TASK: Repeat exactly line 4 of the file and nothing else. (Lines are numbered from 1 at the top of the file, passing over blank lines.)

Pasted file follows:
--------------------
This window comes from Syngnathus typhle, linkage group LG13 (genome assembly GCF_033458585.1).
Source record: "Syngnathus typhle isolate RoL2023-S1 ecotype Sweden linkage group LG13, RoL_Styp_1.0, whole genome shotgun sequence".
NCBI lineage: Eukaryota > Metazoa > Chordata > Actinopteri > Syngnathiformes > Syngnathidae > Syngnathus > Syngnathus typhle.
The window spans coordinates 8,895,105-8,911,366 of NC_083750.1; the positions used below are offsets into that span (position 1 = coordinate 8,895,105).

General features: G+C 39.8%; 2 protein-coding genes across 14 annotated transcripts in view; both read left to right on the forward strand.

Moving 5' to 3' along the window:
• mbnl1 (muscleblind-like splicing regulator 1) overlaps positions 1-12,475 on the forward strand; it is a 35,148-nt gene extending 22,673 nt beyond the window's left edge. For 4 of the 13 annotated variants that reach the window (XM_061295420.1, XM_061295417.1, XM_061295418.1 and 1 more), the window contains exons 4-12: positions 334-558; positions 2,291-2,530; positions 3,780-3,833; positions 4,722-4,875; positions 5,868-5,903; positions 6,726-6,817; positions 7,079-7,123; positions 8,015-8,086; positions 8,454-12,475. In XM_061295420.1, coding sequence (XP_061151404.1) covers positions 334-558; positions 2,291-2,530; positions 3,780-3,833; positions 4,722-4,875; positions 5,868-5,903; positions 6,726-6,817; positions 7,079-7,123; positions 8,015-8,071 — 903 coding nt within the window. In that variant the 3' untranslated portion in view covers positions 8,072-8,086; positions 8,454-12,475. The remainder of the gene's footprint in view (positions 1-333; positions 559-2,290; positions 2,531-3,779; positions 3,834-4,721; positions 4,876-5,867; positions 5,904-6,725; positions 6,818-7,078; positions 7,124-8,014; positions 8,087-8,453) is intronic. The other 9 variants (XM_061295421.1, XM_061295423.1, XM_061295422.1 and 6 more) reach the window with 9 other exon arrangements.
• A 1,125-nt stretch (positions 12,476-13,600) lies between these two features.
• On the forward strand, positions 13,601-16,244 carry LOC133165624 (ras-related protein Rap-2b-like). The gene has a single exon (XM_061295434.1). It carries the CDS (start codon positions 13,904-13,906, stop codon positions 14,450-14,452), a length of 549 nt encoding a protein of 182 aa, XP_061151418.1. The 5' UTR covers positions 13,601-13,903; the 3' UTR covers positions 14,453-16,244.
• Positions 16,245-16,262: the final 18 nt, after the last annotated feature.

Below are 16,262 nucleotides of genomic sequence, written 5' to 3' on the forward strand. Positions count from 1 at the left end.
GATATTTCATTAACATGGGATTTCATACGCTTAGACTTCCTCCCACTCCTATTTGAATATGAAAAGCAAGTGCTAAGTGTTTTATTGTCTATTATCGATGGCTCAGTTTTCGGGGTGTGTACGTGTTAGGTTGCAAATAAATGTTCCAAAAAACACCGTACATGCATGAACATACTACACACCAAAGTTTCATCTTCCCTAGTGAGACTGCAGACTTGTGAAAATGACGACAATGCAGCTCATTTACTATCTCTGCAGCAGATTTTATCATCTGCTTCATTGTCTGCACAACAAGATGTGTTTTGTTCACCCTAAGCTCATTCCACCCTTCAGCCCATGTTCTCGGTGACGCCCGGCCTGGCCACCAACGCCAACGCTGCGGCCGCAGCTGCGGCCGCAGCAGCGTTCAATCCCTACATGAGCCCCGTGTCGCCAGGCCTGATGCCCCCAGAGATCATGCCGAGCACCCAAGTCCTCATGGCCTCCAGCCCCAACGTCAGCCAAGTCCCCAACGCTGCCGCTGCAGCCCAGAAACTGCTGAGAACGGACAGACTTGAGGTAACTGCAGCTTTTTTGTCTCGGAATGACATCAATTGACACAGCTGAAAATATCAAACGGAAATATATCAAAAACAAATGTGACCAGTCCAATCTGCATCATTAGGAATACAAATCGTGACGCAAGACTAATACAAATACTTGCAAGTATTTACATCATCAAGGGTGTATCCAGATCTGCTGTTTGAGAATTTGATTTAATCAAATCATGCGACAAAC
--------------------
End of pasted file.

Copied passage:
The window spans coordinates 8,895,105-8,911,366 of NC_083750.1; the positions used below are offsets into that span (position 1 = coordinate 8,895,105).